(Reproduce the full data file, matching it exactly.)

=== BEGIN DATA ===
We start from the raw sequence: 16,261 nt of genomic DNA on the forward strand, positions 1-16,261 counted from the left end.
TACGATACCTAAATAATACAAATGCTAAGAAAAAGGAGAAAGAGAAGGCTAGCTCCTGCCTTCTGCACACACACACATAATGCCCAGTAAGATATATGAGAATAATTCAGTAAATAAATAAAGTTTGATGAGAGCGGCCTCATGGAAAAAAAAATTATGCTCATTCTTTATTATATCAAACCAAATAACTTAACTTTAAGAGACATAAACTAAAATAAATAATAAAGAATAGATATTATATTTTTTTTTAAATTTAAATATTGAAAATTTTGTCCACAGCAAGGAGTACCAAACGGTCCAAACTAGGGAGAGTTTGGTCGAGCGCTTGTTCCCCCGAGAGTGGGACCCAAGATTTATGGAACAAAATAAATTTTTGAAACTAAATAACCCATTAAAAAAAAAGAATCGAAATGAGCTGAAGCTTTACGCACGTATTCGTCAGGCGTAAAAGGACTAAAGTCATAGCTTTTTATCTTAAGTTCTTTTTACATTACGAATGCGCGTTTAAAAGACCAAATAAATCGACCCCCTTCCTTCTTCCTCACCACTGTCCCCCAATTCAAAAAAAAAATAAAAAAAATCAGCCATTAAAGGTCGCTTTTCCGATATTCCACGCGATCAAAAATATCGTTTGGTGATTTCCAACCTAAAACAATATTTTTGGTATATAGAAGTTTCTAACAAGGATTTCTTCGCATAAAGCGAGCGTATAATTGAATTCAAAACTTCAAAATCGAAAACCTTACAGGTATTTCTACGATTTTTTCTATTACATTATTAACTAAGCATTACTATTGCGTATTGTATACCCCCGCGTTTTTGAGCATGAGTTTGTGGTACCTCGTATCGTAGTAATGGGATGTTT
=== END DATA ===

We start from the raw sequence: 16,261 nt of genomic DNA on the forward strand, positions 1-16,261 counted from the left end.
TACGATACCTAAATAATACAAATGCTAAGAAAAAGGAGAAAGAGAAGGCTAGCTCCTGCCTTCTGCACACACACACATAATGCCCAGTAAGATATATGAGAATAATTCAGTAAATAAATAAAGTTTGATGAGAGCGGCCTCATGGAAAAAAAAATTATGCTCATTCTTTATTATATCAAACCAAATAACTTAACTTTAAGAGACATAAACTAAAATAAATAATAAAGAATAGATATTATATTTTTTTTTAAATTTAAATATTGAAAATTTTGTCCACAGCAAGGAGTACCAAACGGTCCAAACTAGGGAGAGTTTGGTCGAGCGCTTGTTCCCCCGAGAGTGGGACCCAAGATTTATGGAACAAAATAAATTTTTGAAACTAAATAACCCATTAAAAAAAAAGAATCGAAATGAGCTGAAGCTTTACGCACGTATTCGTCAGGCGTAAAAGGACTAAAGTCATAGCTTTTTATCTTAAGTTCTTTTTACATTACGAATGCGCGTTTAAAAGACCAAATAAATCGACCCCCTTCCTTCTTCCTCACCACTGTCCCCCAATTCAAAAAAAAAATAAAAAAAATCAGCCATTAAAGGTCGCTTTTCCGATATTCCACGCGATCAAAAATATCGTTTGGTGATTTCCAACCTAAAACAATATTTTTGGTATATAGAAGTTTCTAACAAGGATTTCTTCGCATAAAGCGAGCGTATAATTGAATTCAAAACTTCAAAATCGAAAACCTTACAGGTATTTCTACGATTTTTTCTATTACATTATTAACTAAGCATTACTATTGCGTATTGTATACCCCCGCGTTTTTGAGCATGAGTTTGTGGTACCTCGTATCGTAGTAATGGGATGTTT